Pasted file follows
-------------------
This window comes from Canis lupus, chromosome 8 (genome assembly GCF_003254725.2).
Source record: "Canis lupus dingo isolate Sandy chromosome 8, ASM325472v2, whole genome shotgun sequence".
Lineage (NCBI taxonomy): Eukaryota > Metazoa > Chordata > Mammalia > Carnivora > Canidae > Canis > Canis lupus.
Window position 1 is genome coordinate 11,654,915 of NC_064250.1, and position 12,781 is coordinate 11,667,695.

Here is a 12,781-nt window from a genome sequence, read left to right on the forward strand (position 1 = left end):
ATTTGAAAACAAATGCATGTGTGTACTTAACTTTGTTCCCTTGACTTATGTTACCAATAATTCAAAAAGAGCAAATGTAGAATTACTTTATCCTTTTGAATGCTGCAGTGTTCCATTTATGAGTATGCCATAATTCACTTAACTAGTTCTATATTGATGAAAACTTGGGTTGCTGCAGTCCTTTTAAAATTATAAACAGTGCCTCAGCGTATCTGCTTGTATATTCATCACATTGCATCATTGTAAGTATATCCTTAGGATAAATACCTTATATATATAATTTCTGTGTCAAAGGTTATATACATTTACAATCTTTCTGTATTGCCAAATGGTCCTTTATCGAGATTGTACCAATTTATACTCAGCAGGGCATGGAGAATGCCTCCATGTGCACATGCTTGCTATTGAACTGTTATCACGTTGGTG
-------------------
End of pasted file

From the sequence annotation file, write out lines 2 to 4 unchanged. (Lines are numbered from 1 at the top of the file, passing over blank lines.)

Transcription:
Source record: "Canis lupus dingo isolate Sandy chromosome 8, ASM325472v2, whole genome shotgun sequence".
Lineage (NCBI taxonomy): Eukaryota > Metazoa > Chordata > Mammalia > Carnivora > Canidae > Canis > Canis lupus.
Window position 1 is genome coordinate 11,654,915 of NC_064250.1, and position 12,781 is coordinate 11,667,695.